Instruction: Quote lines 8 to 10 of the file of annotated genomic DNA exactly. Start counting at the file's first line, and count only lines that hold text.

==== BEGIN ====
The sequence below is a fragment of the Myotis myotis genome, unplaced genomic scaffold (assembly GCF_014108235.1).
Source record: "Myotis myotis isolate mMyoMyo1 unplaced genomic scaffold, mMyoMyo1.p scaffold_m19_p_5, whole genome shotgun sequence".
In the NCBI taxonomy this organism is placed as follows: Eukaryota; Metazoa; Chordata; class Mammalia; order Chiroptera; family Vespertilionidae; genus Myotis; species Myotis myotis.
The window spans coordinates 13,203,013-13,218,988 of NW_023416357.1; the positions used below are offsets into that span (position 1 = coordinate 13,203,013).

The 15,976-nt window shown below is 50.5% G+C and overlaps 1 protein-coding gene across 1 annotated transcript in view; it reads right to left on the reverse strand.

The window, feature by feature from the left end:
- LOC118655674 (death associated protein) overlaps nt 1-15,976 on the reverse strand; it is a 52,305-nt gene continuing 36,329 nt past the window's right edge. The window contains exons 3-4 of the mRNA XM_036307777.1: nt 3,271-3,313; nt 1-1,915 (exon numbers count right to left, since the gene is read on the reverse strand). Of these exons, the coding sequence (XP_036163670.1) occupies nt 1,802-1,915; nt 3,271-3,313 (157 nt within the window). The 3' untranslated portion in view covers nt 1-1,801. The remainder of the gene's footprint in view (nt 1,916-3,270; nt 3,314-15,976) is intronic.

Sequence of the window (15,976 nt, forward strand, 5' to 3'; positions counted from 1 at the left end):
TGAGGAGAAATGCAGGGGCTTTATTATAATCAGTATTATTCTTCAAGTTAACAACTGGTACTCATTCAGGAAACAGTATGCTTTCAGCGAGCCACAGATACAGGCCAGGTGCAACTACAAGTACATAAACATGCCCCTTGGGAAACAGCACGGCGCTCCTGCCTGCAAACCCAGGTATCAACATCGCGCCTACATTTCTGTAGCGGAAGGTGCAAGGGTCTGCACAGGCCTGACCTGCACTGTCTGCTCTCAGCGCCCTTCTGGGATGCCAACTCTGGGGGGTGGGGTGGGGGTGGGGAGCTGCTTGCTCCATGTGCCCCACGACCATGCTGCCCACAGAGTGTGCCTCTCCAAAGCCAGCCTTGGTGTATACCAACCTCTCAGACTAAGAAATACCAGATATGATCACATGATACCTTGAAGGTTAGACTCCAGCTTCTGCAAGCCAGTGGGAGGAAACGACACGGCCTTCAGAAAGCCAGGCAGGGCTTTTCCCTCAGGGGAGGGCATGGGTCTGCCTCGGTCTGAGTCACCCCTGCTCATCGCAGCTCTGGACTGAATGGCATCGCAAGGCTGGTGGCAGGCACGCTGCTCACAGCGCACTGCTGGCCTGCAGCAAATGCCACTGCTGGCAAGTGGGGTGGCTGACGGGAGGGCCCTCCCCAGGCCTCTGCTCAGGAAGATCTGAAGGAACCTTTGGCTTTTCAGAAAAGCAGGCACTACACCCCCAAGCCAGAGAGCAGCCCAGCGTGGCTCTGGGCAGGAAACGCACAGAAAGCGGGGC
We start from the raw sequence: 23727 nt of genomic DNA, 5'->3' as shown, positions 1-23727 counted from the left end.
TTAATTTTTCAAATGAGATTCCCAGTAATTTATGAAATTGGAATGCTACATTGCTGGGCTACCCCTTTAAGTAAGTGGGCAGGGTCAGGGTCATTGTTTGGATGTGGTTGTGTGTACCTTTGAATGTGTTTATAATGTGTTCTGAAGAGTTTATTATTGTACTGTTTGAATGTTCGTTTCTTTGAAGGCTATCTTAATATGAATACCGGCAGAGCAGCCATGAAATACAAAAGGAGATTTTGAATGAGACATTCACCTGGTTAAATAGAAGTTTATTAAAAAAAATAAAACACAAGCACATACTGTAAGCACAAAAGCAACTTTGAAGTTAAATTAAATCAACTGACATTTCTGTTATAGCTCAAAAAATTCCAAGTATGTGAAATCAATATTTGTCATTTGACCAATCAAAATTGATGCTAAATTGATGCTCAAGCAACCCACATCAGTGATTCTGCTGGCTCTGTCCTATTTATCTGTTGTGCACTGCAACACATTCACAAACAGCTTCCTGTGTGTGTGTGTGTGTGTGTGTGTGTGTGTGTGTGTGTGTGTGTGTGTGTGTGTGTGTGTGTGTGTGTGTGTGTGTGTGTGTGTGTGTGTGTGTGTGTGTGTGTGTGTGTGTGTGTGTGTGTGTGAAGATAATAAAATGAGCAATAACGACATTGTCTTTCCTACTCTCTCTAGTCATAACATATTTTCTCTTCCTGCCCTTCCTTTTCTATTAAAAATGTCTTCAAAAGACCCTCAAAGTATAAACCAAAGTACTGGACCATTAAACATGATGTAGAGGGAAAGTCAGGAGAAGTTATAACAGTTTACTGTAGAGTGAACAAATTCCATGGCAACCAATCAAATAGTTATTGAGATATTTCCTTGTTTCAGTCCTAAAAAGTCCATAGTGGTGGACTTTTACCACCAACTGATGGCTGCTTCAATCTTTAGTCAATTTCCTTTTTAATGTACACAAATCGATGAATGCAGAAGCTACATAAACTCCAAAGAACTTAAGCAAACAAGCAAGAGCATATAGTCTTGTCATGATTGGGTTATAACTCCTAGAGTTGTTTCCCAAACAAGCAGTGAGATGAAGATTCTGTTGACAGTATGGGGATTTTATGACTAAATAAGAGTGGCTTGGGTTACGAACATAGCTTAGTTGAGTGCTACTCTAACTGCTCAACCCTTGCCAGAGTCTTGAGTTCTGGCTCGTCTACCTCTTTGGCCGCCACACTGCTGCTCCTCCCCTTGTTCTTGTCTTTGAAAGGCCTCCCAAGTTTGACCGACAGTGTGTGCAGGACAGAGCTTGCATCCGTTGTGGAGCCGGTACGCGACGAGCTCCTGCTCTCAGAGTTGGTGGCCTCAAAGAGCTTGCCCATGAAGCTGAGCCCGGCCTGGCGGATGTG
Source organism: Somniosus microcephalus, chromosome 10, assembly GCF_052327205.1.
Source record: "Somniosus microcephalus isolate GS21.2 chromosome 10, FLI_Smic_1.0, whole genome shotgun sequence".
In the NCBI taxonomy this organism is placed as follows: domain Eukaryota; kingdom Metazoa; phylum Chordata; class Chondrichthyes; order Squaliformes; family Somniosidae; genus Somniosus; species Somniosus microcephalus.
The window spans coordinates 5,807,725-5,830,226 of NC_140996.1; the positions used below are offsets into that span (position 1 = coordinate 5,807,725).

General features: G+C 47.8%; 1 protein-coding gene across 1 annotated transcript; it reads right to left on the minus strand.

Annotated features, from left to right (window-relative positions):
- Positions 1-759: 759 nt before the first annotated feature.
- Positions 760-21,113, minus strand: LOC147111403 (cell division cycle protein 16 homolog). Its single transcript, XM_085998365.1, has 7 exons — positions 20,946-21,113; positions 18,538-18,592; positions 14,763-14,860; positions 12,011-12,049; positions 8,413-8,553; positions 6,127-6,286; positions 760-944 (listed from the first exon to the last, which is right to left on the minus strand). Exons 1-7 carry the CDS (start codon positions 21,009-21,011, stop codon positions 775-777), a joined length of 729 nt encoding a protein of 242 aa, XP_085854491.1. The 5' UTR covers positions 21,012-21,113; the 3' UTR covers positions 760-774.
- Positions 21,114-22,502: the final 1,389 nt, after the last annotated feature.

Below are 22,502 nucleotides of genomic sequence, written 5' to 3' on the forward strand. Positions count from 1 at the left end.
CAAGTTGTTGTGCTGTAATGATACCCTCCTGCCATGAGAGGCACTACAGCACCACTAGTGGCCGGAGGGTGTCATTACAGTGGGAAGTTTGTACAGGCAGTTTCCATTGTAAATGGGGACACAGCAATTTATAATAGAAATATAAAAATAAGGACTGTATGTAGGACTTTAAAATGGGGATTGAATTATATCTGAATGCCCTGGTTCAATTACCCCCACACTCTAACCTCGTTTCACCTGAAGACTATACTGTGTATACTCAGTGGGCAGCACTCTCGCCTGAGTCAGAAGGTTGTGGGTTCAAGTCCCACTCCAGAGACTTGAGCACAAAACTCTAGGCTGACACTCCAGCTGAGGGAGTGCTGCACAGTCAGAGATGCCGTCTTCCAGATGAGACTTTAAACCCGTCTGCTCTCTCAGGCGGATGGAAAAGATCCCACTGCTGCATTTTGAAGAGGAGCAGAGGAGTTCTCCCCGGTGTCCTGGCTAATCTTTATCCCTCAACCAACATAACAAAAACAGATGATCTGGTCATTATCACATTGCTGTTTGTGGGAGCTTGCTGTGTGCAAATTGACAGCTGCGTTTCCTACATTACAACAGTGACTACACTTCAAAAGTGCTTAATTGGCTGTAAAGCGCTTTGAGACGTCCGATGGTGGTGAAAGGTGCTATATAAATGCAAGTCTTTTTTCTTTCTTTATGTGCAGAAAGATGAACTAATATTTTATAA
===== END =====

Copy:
Sequence of the window (15,976 nt, forward strand, 5' to 3'; positions counted from 1 at the left end):
TGAGGAGAAATGCAGGGGCTTTATTATAATCAGTATTATTCTTCAAGTTAACAACTGGTACTCATTCAGGAAACAGTATGCTTTCAGCGAGCCACAGATACAGGCCAGGTGCAACTACAAGTACATAAACATGCCCCTTGGGAAACAGCACGGCGCTCCTGCCTGCAAACCCAGGTATCAACATCGCGCCTACATTTCTGTAGCGGAAGGTGCAAGGGTCTGCACAGGCCTGACCTGCACTGTCTGCTCTCAGCGCCCTTCTGGGATGCCAACTCTGGGGGGTGGGGTGGGGGTGGGGAGCTGCTTGCTCCATGTGCCCCACGACCATGCTGCCCACAGAGTGTGCCTCTCCAAAGCCAGCCTTGGTGTATACCAACCTCTCAGACTAAGAAATACCAGATATGATCACATGATACCTTGAAGGTTAGACTCCAGCTTCTGCAAGCCAGTGGGAGGAAACGACACGGCCTTCAGAAAGCCAGGCAGGGCTTTTCCCTCAGGGGAGGGCATGGGTCTGCCTCGGTCTGAGTCACCCCTGCTCATCGCAGCTCTGGACTGAATGGCATCGCAAGGCTGGTGGCAGGCACGCTGCTCACAGCGCACTGCTGGCCTGCAGCAAATGCCACTGCTGGCAAGTGGGGTGGCTGACGGGAGGGCCCTCCCCAGGCCTCTGCTCAGGAAGATCTGAAGGAACCTTTGGCTTTTCAGAAAAGCAGGCACTACACCCCCAAGCCAGAGAGCAGCCCAGCGTGGCTCTGGGCAGGAAACGCACAGAAAGCGGGGC
We start from the raw sequence: 23727 nt of genomic DNA, 5'->3' as shown, positions 1-23727 counted from the left end.